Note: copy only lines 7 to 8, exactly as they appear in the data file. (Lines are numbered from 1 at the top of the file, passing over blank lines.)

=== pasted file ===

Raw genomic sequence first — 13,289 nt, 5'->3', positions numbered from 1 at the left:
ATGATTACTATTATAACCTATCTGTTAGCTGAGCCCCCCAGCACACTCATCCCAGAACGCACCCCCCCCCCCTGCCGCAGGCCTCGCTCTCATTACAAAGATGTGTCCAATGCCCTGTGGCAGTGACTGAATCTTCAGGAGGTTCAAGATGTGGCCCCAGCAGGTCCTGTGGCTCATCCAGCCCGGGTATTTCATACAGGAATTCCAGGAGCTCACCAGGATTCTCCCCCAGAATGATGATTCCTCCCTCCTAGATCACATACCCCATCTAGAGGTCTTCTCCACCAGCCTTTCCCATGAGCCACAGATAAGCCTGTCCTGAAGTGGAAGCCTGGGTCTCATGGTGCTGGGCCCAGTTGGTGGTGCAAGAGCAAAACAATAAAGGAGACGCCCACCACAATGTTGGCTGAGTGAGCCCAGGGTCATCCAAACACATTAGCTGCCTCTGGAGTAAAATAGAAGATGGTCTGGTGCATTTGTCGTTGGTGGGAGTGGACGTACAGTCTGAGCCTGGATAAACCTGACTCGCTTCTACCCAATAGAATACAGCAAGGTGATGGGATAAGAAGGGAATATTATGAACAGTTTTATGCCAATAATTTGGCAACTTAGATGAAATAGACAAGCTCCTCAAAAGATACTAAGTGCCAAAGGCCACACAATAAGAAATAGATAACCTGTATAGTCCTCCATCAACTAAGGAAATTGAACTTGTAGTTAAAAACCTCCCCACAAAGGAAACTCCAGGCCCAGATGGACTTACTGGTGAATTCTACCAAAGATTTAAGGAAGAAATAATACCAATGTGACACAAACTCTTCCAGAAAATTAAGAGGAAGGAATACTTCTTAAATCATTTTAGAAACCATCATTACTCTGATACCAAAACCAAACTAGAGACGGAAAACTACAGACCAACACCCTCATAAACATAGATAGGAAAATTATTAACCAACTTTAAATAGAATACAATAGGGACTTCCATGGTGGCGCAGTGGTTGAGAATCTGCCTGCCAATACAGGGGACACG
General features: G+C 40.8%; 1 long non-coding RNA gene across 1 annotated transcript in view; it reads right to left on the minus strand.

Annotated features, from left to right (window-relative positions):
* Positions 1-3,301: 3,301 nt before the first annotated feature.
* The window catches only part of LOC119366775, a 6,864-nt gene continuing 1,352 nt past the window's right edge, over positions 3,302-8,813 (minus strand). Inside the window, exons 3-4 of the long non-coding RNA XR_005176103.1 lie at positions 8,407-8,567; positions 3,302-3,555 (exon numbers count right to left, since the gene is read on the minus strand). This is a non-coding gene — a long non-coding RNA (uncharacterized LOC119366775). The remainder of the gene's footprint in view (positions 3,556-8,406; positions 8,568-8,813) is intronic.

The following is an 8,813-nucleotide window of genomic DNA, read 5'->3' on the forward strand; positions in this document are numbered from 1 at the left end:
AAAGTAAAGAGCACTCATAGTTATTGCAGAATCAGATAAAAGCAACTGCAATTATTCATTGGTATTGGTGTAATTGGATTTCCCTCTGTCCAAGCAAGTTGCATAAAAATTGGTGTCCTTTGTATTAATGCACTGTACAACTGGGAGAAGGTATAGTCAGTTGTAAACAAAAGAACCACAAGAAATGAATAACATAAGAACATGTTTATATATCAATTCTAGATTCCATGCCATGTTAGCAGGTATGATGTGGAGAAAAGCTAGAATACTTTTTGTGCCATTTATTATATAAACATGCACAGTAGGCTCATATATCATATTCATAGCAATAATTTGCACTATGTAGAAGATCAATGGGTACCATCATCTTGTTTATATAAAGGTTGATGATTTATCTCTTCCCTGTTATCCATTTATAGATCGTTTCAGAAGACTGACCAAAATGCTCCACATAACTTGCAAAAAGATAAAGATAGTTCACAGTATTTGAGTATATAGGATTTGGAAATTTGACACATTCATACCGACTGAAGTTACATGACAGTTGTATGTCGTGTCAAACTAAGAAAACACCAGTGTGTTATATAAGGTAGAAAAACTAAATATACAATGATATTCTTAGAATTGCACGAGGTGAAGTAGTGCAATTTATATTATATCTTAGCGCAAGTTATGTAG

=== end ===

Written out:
The following is an 8,813-nucleotide window of genomic DNA, read 5'->3' on the forward strand; positions in this document are numbered from 1 at the left end:
AAAGTAAAGAGCACTCATAGTTATTGCAGAATCAGATAAAAGCAACTGCAATTATTCATTGGTATTGGTGTAATTGGATTTCCCTCTGTCCAAGCAAGTTGCATAAAAATTGGTGTCCTTTGTATTAATGCACTGTACAACTGGGAGAAGGTATAGTCAGTTGTAAACAAAAGAACCACAAGAAATGAATAACATAAGAACATGTTTATATATCAATTCTAGATTCCATGCCATGTTAGCAGGTATGATGTGGAGAAAAGCTAGAATACTTTTTGTGCCATTTATTATATAAACATGCACAGTAGGCTCATATATCATATTCATAGCAATAATTTGCACTATGTAGAAGATCAATGGGTACCATCATCTTGTTTATATAAAGGTTGATGATTTATCTCTTCCCTGTTATCCATTTATAGATCGTTTCAGAAGACTGACCAAAATGCTCCACATAACTTGCAAAAAGATAAAGATAGTTCACAGTATTTGAGTATATAGGATTTGGAAATTTGACACATTCATACCGACTGAAGTTACATGACAGTTGTATGTCGTGTCAAACTAAGAAAACACCAGTGTGTTATATAAGGTAGAAAAACTAAATATACAATGATATTCTTAGAATTGCACGAGGTGAAGTAGTGCAATTTATATTATATCTTAGCGCAAGTTATGTAG